Hope this helps

Pt

  terendak_uk 21:07 06 Apr 2004

so, I can buy a single piece of kit that will be an ADSEL modem/router/ etc( any recommendation?) which I connect to my phone line( BT). On each PC(3) I just need a USB or PCI wireless card??? Obviously, I have to configure, but I just need confirmation that I can buy one piece of kit to connect to the internet and send signals to each PC independant of each PC? Noted the signal falloff mentioned. Does this make the connection to the internet to the most distant PC( in the spare b'room upstairs)"jerky"??? Be most grateful for clarification.

  Portly 21:53 06 Apr 2004

Just been reading this thread. I recently set up an 802.11g radio network for one desktop and one laptop. First thing that I discovered was that my tower, positioned close to the floor with the back close to a wall, meant that the installed PCI radio card was almost completely deaf. The only way that it would communicate at all was to position the router in the same room. This can be overcome with an extended antenna. However, having established a working network, I found that transferring any file over 2 Megabytes in size, results in the network connection being broken on transfer completion. No-one yet has been able to give me a reason or a solution. I would stick to ean ethernet network if at all possible.

  Bertie B 22:11 06 Apr 2004

Well having originally started this thread off ealier this evening I appreciate all of the info that is flowing. However, I am becoming increasingly dissappointed by the minute!! Why is it that nothing appears straightforward when it comes to networking??

My problem is that whilst three of the PC's I want to network are in adjacent rooms - the fourth is down and across the landing - the ball & chain will just love me running an ethernet cable down there - you know what an aversion women have to cables!!!!

Anybody got any good news??

  powertool 22:34 06 Apr 2004

I read that 'b' has better signal coverage than 'g', but if you could set up a wired network then I would go for that to be honest. Perhaps you could just fix the cables in 'nicely' !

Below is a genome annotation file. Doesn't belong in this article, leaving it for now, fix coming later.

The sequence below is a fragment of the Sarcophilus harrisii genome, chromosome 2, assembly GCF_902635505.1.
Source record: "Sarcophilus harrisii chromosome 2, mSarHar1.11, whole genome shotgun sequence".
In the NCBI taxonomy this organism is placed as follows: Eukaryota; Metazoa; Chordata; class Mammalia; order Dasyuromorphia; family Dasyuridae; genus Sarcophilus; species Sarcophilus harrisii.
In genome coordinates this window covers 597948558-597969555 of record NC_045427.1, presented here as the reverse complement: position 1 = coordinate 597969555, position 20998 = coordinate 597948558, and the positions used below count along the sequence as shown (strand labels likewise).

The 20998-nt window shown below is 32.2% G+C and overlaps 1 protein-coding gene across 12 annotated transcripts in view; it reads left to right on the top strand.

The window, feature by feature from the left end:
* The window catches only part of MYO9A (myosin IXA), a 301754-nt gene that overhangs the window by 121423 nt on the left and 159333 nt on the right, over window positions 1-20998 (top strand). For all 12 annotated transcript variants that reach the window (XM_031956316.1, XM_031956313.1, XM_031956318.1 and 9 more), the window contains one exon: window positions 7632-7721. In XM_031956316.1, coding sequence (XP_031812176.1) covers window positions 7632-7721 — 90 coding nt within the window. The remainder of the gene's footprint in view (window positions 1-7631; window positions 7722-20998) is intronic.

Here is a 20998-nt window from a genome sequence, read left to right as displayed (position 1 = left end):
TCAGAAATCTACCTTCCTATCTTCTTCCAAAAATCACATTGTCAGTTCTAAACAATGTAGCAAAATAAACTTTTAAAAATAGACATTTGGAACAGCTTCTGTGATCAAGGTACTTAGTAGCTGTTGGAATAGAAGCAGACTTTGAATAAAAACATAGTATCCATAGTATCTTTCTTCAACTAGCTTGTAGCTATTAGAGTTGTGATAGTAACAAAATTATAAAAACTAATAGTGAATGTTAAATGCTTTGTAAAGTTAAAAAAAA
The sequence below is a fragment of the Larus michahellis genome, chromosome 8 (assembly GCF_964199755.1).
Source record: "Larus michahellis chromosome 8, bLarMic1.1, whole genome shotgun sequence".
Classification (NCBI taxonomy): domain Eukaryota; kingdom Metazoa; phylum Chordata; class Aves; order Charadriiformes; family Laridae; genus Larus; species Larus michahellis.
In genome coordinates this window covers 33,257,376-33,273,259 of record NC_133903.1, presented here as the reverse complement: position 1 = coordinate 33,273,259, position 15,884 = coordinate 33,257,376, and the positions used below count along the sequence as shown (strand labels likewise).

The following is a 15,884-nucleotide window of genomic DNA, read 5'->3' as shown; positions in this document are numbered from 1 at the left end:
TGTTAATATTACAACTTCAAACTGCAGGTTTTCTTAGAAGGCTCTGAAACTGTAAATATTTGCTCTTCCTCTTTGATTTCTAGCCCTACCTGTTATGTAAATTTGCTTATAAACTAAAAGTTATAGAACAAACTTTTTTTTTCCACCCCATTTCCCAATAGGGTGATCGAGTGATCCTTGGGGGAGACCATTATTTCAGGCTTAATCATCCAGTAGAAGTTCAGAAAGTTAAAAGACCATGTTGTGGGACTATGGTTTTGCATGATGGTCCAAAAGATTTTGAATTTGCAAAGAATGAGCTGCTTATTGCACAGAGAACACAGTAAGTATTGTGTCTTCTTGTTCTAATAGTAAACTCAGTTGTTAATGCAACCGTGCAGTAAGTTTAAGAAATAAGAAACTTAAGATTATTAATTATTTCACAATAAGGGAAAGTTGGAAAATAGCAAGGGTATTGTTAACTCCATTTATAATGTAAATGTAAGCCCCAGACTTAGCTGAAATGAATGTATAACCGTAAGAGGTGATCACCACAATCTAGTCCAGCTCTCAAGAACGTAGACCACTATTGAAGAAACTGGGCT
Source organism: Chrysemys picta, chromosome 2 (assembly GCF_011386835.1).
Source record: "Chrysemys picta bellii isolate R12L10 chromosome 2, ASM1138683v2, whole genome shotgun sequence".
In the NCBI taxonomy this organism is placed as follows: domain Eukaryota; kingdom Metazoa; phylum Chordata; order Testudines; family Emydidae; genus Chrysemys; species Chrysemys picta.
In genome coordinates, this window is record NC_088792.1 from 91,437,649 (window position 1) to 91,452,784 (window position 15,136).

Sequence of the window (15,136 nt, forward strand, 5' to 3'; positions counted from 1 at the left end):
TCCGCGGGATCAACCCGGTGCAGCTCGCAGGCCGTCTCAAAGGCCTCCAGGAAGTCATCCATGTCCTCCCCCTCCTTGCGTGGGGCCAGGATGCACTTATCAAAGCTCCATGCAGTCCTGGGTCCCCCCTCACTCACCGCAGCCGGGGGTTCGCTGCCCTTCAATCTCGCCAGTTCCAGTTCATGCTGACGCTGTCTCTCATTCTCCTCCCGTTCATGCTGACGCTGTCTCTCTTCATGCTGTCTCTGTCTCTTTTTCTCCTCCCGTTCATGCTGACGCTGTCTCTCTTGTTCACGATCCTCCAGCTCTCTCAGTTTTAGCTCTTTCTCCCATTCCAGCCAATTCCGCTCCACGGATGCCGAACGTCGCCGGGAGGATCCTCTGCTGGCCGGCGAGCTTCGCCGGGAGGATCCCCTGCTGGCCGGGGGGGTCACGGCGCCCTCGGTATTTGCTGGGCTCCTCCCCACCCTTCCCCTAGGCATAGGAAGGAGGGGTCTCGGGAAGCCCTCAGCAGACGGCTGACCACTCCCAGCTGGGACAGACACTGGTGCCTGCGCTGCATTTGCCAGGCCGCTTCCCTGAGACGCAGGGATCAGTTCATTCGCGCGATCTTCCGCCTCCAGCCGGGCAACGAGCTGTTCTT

Just as a by the by, settin up the wireless network was a bit of a pig - really the configuration information which came with the product [Speedtouch] was virtually useless - and it was only the kindness of someone on another forum which helped me get it going.

I still don't actually understand it, I just followed the advice and suddenly "bingo". SO now I like in fear that it will stop working as mysteriously as it started!! I have no experience with networks and was naive in thinking I would be able to pick it up as I have been able to do with most things about PCs. Networks are not easy!

  Portly 22:48 06 Apr 2004

If you do go ahead with wireless, bear in mind you will need to hard wire at least one pc to your router. That is to enable you to update the firmware. If you attempt to do this with a radio linked pc, and the link goes down in the middle, you wil not be able to communicate with it.

g is an update and improvement on b. It has double the speed capability. It also has better security provision.

My laptop will talk to the router through two breeze block walls, and at about 40 feet range, whilst speed varies between 24 and 48 Mbps.

Surfing the web is great and shifting small files between pcs is no problem. Shifting a big file always causes problems though.

  roy 23:49 06 Apr 2004

Hi. I don't know too much about wireless networks yet but am thinking along those lines.

It occurs to me that you might well be able to keep your present ethernet network if you want and just wirelessly connect your daughters' pc's to the net. Don't quite know what the requirements would be and perhaps it isn't worth it. I was thinking that you would retain your faster connection with your wife's machine.
I think you would still need a router but both of your machines could connect to it by cable although you would need straight not cross-overs. Again I think you could use your old cable with an adapter. All this might save a few pounds but as I said before might not really be worth it in the long run.